Your solutions to the NEP abuses?
You have to be more selective. You cannot give [these NEP benefits] just because he is an Umno division head. Let’s have the names out. I showed the names of those who got the licences or contracts. This government says it wants to be transparent, let’s see how transparent it is. Let’s have the names of the people who are behind these companies. Not only the APs… everything. If you want to be transparent, then be transparent. If people ask questions, show it. I did, I showed it.

But your sons did very well in business.
Not very well before, they do well now. During that time [as prime minister] where were they? My son [Mokhzani, who is now the executive chairman of Kencana Petroleum] was trained as a petroleum engineer before he decided to go into business. He bought shares in Pantai Medical Centre and that was his business then, but I did not help him. My other son [Mirzan] was doing business in transport. He bought a shipping line and lost money. Yes, he sold the company to Petronas because there were no other Malay companies that wanted to buy it [to keep the company bumiputera owned]. There were no Malay shipping magnates then. Petronas eventually sold some of the ships at a very high price, better than what it paid my son, who was facing problems during the Asian financial crisis. He could not pay the money he borrowed, so he had to sell and even after selling, he still had to carry a lot of debt. He did not make any profits [out of selling the ships to Petronas]. You can get all the information… it’s on the Internet.

You were a leader of this country for about 30 years, including your years as the deputy prime minister. What would you consider as your successes?
There were a lot of things you can call successes. Among the things I feel happy about was that I was able to ensure relative racial harmony during my premiership. People were suspicious of me as a Malay ultra. When I became the prime minister, the Chinese were suspicious of me. They did not like me… well, they caused me to lose in the general election in 1969 but by the time I stepped down, I think the Chinese no longer hated me. I don’t know if this is true or not but that is my assessment. At least, when I walk around, they come out to me and say thank you, etc. The other thing is that I broke the mould. Before this, those who became prime ministers were all from the elitist Malay families, they were the Tunku and Datuk. I was a nobody but I managed. Now the mould has been broken and any commoner who has the ability can become the prime minister.
These were your two biggest successes?
I cannot claim too much. Many of the nation’s successes were not due to me. A lot of things happened because of other people.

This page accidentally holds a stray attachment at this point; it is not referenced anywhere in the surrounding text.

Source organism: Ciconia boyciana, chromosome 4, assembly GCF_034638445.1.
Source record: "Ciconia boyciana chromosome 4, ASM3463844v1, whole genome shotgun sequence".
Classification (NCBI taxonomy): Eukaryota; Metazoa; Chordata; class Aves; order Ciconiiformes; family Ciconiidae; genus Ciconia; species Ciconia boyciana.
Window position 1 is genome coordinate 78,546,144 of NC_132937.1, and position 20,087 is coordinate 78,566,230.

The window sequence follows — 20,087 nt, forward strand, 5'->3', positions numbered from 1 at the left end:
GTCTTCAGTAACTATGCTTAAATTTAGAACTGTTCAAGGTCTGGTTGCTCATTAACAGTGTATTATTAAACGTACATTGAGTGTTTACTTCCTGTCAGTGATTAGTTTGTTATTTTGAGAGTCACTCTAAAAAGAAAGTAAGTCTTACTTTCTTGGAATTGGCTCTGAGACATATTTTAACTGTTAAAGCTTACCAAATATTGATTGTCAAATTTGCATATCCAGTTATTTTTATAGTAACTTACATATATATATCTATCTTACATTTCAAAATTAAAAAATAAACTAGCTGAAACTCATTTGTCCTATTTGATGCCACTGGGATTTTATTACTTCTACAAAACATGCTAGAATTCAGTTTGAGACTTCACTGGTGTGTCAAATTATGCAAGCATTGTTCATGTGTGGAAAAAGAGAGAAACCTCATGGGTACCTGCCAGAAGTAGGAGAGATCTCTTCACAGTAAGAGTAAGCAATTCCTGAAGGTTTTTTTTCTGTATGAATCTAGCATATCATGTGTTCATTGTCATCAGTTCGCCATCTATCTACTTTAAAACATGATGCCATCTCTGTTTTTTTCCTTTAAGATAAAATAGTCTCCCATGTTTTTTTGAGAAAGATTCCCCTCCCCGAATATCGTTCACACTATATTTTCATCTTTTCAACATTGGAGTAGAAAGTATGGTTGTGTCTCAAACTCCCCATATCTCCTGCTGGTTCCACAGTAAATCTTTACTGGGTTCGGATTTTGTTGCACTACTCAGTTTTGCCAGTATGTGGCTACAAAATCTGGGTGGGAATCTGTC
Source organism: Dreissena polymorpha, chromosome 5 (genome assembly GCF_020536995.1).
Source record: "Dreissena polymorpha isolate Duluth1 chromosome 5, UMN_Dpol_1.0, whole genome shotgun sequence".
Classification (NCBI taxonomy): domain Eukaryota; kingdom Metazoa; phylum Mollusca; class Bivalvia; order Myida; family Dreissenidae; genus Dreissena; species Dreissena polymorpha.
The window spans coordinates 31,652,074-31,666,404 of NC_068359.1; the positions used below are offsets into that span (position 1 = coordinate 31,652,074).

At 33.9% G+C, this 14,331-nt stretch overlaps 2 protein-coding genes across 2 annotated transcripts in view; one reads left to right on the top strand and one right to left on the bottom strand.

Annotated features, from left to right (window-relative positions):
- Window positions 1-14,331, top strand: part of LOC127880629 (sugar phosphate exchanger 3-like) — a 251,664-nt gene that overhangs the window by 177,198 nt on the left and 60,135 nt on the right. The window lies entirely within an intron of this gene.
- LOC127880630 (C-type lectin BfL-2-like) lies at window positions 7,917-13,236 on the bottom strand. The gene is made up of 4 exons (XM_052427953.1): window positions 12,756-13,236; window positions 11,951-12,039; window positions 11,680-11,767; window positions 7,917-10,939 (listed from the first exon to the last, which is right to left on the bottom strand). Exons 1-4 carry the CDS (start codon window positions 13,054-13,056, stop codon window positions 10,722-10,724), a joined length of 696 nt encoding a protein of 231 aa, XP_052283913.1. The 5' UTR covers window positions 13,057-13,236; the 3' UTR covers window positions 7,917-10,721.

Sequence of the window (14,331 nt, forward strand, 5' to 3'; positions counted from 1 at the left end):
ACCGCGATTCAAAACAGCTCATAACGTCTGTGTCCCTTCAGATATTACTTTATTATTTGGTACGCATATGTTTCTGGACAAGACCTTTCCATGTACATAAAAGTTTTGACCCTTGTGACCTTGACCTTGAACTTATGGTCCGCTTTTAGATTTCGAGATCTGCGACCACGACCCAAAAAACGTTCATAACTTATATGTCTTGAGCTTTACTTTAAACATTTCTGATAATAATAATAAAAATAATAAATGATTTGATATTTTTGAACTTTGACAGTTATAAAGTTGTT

So you do not consider the rapid development experienced by the country during your premiership as one of your biggest successes?
That is for other people to assess. If I said it, then people would say that I would be claiming as if I did everything. I am not making any claim. In fact, I don’t care about what legacy I left. People ask me what was my legacy… what legacy? In a few years’ time, I will be dead… does it matter?

Don’t you think it matters to the country and the people?
It’s up to them. If they want to appreciate it, they will appreciate it. Some of them would say “even though you were responsible for the development, you were a dictator”.

How would you answer to this?
In their assessment, I am a dictator. Of course I would say no, I am not a dictator and nobody would believe that I am one. Those who have worked with me know that they survived because I was not a dictator.

What was the most difficult thing that you had to do during your premiership?
In the beginning, I had not established any credentials and people challenged me. I had practically supported Musa Hitam to become the deputy president of the party and deputy prime minister. He resigned. In those days, it was still possible for those who didn’t agree with the prime minister to show their disagreement, so Musa resigned. But subsequently he teamed up with Tengku Razaleigh Hamzah and challenged me [for the Umno presidency]. It was difficult because we allowed for challenges and they went around saying nasty things about me and my ideas of building a national car, etc… and I very nearly lost and only won by 43 votes. Later on, I became a little bit more popular. I had to also tackle a lot of economic problems, including the recession [in the mid-1980s] and later the [Asian] currency crisis [in 1997/1998]. In the party, I always had to work hard to get the support of the party and most of the time, some senior members of the party were against me; people like Shahrir Samad, Adib Adam… I have no grudge against those who fought me. Those who backed Razaleigh, the so-called Team B, when I won, I brought them back into the government ­— Syed Hamid, Kadir Sheikh Fadzil, Abdullah Ahmad Badawi and Rais Yatim. These were the people who tried to pull me down and challenge me and I have got no grudges against them. In fact, I helped them to go up and up and up into the sky.

Isn’t that regular party politics, that not everyone will agree with everybody else?